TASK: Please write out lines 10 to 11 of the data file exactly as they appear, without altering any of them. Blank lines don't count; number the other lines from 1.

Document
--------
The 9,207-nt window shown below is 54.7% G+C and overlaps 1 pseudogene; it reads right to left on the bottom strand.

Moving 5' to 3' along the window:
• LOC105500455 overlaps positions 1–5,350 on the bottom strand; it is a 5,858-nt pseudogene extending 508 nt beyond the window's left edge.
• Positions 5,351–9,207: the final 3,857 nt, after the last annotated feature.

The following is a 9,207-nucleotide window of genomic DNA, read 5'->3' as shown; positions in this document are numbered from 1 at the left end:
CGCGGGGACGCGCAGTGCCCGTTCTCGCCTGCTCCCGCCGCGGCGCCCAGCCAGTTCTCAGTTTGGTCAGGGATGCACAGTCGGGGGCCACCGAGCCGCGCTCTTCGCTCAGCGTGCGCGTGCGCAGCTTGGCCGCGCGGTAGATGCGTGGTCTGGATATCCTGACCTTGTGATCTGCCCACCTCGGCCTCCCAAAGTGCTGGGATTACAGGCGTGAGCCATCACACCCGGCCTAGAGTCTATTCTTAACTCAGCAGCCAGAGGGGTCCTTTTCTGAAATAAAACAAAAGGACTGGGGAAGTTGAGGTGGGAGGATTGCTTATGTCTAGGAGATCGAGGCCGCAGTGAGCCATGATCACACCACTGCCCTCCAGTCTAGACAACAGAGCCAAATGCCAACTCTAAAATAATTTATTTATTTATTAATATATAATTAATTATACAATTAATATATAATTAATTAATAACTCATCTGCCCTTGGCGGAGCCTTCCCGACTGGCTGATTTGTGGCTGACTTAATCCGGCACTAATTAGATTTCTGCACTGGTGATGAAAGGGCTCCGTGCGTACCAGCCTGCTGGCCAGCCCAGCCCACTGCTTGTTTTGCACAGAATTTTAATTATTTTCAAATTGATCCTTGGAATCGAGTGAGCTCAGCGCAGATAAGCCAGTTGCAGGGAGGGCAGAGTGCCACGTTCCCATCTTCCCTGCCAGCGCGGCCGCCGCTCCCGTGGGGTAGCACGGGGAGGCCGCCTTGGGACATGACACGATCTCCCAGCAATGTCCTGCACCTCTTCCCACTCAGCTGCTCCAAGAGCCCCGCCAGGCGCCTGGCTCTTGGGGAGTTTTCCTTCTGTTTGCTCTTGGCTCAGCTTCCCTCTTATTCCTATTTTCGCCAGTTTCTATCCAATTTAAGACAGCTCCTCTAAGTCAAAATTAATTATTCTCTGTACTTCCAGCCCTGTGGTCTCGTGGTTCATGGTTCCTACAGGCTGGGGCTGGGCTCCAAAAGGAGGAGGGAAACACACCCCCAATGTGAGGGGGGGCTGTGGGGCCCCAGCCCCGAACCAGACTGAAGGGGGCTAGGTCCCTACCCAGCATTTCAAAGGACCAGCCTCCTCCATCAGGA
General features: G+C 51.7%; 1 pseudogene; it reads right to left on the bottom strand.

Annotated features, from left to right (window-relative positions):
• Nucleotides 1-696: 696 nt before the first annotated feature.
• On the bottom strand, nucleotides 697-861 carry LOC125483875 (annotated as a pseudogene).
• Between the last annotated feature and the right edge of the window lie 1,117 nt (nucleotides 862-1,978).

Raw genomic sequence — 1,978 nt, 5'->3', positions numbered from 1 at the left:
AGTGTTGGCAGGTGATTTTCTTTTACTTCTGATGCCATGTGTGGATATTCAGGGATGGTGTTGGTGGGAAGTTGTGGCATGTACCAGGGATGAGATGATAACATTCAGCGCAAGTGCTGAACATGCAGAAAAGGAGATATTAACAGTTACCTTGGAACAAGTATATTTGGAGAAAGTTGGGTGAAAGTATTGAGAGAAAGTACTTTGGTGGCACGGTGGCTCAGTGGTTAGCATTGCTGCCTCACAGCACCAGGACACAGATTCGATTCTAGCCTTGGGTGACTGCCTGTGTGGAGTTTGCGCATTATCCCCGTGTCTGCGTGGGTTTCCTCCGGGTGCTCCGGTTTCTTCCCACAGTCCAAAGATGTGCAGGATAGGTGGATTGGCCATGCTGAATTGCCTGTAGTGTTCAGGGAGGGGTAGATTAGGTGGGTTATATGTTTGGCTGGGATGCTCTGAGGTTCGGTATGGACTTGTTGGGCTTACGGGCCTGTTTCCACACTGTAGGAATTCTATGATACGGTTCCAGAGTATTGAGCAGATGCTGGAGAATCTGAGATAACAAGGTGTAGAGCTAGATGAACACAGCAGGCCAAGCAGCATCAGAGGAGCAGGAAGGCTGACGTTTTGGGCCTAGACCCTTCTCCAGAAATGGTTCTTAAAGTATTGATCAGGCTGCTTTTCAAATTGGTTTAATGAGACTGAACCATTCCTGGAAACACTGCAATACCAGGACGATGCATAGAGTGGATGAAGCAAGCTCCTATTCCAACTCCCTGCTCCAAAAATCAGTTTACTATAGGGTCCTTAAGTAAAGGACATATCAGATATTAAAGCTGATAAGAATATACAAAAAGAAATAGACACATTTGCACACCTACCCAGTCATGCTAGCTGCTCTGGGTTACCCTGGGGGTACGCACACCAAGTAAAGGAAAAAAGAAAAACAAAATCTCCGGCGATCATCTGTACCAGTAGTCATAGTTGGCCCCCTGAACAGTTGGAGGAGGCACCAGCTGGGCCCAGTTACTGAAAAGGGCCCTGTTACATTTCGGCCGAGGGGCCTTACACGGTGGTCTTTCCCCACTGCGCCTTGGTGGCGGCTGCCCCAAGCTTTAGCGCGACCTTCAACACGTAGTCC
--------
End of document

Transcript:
• On the bottom strand, nucleotides 697-861 carry LOC125483875 (annotated as a pseudogene).
• Between the last annotated feature and the right edge of the window lie 1,117 nt (nucleotides 862-1,978).